Future100: Students Envision Spaces for Autism
Next-generation designers advocate for those who think differently, prioritizing inclusivity and community at every level of design.
About 1 in 54 children has autism spectrum disorder (ASD). An even broader segment of the population—about 14 percent—identify as neurodivergent, a term that also includes dyspraxia, dyslexia, and attention deficit hyperactivity disorder, among others, meaning a considerable part of the population functions, learns, and processes information differently. And as awareness of these variations increases, so does a call to address these differences as just that—differences, not deficits.
The A&D industry has responded, shifting away from designing for the “average” person and embracing a more universal approach that accommodates a greater range of thinking styles. This is the case in workplace design, in particular, with companies like Microsoft, Hewlett Packard Enterprise, and others launching neurodiversity-at-work initiatives. The next generation of designers is looking to keep the momentum going, diving deeper into how the industry can be more neurologically inclusive.
University of Wisconsin–Milwaukee architecture student Roe Draus’s concept Spatial Portrait, for example, was created for Alex, a fictitious six-year-old child on the autism spectrum who is also blind and nonverbal. The project caters to the tactile, proprioceptive, auditory, and olfactory systems, addressing Alex’s need for high- and low-stimulation areas. Within the space, Alex can communicate and indicate positive and negative moods through an integrated button system, and adaptable rooms with pocket doors provide hidden areas for him to retreat and relax in times of distress.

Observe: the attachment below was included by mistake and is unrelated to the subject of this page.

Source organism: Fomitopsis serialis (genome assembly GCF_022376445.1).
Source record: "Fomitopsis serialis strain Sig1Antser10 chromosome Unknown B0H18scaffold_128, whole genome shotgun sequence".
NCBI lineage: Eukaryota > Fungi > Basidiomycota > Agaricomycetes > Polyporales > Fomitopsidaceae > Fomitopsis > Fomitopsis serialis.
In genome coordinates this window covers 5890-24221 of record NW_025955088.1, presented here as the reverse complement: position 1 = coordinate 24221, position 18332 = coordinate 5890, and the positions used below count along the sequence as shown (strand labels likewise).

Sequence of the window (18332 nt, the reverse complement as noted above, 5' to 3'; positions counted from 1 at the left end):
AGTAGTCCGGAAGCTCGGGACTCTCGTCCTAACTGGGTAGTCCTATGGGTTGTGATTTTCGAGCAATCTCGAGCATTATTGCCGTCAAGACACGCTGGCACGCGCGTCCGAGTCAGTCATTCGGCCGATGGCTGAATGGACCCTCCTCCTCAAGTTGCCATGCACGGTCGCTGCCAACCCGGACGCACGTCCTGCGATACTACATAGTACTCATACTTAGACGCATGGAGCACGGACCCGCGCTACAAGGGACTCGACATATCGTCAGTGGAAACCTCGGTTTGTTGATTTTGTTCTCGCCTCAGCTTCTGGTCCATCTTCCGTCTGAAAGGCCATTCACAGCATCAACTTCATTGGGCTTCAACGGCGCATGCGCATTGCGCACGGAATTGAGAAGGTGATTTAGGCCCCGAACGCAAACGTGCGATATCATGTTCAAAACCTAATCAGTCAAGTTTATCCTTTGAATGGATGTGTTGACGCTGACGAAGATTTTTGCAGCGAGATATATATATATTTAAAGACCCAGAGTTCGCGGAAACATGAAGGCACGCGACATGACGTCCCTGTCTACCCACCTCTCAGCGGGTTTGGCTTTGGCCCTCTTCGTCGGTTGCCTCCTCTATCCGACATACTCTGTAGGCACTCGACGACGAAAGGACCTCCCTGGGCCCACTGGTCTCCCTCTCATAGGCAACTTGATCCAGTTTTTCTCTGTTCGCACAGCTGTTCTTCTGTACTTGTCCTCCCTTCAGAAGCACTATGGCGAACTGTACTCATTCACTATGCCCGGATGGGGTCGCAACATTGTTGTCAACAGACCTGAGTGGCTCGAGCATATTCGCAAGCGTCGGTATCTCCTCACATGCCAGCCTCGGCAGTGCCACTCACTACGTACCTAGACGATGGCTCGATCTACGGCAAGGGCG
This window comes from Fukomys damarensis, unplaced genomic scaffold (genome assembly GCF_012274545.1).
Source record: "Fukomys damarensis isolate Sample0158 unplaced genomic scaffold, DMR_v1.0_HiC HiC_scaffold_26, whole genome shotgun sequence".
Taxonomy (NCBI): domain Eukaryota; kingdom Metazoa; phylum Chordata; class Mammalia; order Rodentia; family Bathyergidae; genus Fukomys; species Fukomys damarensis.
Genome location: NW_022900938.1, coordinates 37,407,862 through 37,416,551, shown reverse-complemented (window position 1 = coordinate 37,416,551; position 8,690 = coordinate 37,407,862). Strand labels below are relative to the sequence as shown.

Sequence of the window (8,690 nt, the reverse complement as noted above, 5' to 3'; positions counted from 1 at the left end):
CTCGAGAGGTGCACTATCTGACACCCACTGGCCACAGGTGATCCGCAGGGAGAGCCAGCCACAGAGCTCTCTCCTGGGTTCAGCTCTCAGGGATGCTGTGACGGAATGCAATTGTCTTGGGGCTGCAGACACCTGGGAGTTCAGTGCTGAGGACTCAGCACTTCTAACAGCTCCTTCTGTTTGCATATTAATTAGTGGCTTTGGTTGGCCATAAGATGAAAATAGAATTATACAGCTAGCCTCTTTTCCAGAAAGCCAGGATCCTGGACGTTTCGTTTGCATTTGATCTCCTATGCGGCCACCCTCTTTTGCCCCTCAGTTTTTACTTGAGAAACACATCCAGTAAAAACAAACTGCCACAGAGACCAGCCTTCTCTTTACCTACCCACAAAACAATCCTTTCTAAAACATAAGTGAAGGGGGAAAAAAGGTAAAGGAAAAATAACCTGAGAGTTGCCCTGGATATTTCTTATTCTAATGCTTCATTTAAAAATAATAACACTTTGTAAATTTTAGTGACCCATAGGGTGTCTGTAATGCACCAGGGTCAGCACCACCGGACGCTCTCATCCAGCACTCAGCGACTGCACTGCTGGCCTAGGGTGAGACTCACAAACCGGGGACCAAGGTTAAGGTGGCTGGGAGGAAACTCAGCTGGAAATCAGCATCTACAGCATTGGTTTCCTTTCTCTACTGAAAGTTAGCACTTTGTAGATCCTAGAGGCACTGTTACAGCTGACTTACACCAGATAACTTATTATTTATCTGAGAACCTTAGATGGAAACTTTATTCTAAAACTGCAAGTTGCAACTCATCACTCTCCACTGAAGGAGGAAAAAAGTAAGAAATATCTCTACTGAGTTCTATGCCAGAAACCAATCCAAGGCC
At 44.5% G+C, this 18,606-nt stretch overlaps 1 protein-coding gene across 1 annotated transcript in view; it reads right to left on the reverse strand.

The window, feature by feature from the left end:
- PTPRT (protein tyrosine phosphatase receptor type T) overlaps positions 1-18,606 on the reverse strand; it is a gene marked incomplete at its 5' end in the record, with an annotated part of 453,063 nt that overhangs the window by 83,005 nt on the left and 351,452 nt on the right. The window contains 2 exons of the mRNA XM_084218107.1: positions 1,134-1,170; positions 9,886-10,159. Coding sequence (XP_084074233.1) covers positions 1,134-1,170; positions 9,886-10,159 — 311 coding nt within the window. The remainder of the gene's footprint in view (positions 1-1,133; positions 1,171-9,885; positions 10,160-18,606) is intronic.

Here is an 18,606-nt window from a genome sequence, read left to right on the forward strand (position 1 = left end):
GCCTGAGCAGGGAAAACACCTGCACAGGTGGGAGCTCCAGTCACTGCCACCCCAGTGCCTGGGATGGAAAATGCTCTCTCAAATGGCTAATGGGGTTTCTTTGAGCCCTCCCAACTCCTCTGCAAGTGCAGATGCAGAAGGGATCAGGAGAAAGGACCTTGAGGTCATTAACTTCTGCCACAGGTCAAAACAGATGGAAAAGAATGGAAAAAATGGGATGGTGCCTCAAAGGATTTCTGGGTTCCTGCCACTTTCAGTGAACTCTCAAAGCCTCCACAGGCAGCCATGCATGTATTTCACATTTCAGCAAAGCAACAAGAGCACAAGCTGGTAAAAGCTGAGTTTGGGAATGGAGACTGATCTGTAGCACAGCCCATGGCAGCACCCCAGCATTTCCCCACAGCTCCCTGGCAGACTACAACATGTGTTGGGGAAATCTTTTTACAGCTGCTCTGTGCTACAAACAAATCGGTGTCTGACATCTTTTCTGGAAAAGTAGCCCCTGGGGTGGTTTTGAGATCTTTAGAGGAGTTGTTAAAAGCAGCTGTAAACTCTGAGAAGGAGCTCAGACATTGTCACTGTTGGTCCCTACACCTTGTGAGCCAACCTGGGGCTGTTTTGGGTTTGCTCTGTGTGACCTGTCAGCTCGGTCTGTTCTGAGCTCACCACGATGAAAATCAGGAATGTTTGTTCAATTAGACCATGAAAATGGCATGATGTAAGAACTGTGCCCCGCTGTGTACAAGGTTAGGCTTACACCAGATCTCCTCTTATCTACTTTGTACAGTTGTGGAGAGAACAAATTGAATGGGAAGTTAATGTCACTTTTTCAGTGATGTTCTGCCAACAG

Aiming to also address the needs of autistic individuals’ families, University of Tennessee undergraduate Caitlin Turner’s interior design for a tea shop takes a community-minded approach. The Nook—for which Turner conducted initial research and programmatic development with classmate Allie Bierman—provides a recreational space for children with ASD, supported by a tea, pottery, and garden retail space. While the ground-level store helps fund the upstairs recreation center—where children explore and engage via sensory experiences like gardening—its larger purpose is to foster social support. With layers of privacy nooks, the auxiliary space invites the children’s parents and guardians to connect with others or find moments of respite.
“There must be an inclusive, interdisciplinary, and community approach within every level of design,” Draus says. This sense of responsibility to foment change is evident in his and Turner’s work. As they pursue their respective fields because of their belief in design’s ability to empower those with diverse needs, they also know there is still so much work to do.
Visit metropolismag.com/future100 to see more groundbreaking student work.
University of Wisconsin–Milwaukee
NOMINATOR: Trudy Watt, Assistant Professor
Draus approaches his design for Spatial Portrait with clarity and creativity. His desire to address broader societal challenges with solutions that meet the needs of vulnerable populations is evident in his person-centered approach.
University of Tennessee
Undergraduate Interior Architecture
NOMINATOR: Tim Dolan, Lecturer, Adjunct Assistant Professor
Passionate about the integration of design with human psychology, Turner thoughtfully considers the impact of projects on the physical and mental well-being of occupants, whether designing workplaces or retail spaces like the tea shop at The Nook.
Would you like to comment on this article? Send your thoughts to: firstname.lastname@example.org
Register here for Metropolis’s Think Tank Thursdays and hear what leading firms across North America are thinking and working on today.